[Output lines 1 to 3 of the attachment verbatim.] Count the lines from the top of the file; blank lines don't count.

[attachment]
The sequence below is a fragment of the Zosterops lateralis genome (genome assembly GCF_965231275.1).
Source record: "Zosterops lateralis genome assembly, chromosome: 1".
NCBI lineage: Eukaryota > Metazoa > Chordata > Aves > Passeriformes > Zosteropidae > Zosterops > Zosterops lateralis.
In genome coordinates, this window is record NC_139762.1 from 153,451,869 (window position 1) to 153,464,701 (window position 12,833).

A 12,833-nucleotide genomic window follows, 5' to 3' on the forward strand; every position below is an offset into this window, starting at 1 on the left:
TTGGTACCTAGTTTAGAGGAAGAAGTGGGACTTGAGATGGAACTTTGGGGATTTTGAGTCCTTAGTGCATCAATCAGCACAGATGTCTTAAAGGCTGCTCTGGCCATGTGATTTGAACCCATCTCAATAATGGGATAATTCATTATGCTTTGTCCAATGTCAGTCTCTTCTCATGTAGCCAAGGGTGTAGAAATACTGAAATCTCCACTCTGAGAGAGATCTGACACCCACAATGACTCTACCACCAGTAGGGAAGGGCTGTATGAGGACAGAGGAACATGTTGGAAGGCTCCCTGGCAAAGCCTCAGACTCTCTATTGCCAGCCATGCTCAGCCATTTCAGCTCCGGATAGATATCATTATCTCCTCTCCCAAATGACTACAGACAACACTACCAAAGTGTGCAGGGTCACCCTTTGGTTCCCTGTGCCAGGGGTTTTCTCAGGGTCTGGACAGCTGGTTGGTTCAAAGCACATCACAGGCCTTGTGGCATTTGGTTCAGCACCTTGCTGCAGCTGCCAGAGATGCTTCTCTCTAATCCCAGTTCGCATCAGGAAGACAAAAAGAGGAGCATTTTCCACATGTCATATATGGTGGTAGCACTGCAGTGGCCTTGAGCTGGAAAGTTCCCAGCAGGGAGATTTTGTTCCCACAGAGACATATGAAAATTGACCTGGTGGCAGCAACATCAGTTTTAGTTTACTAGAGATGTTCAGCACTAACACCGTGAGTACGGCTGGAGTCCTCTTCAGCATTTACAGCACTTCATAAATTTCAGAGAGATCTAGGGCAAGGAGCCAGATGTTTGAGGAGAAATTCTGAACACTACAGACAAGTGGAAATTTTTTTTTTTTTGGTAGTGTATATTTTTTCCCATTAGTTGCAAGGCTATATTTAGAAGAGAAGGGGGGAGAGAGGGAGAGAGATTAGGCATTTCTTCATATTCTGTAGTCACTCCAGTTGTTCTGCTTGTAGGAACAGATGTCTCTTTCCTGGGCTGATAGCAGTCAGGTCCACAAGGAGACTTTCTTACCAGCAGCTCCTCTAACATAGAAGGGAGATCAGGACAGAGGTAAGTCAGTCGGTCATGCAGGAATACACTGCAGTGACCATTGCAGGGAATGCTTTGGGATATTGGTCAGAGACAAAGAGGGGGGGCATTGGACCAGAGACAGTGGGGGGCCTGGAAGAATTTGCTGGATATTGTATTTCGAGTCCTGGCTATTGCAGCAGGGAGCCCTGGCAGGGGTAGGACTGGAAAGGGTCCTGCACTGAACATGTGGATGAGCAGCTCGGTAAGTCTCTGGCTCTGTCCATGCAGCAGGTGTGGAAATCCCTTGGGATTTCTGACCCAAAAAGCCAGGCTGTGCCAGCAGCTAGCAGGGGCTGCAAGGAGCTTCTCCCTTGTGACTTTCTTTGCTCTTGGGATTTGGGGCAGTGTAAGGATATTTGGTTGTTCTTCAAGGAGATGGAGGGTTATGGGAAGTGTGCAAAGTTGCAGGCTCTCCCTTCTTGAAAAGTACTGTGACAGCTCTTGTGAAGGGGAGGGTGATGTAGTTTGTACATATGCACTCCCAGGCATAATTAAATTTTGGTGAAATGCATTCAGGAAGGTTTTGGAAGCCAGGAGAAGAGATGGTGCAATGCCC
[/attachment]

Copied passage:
The sequence below is a fragment of the Zosterops lateralis genome (genome assembly GCF_965231275.1).
Source record: "Zosterops lateralis genome assembly, chromosome: 1".
NCBI lineage: Eukaryota > Metazoa > Chordata > Aves > Passeriformes > Zosteropidae > Zosterops > Zosterops lateralis.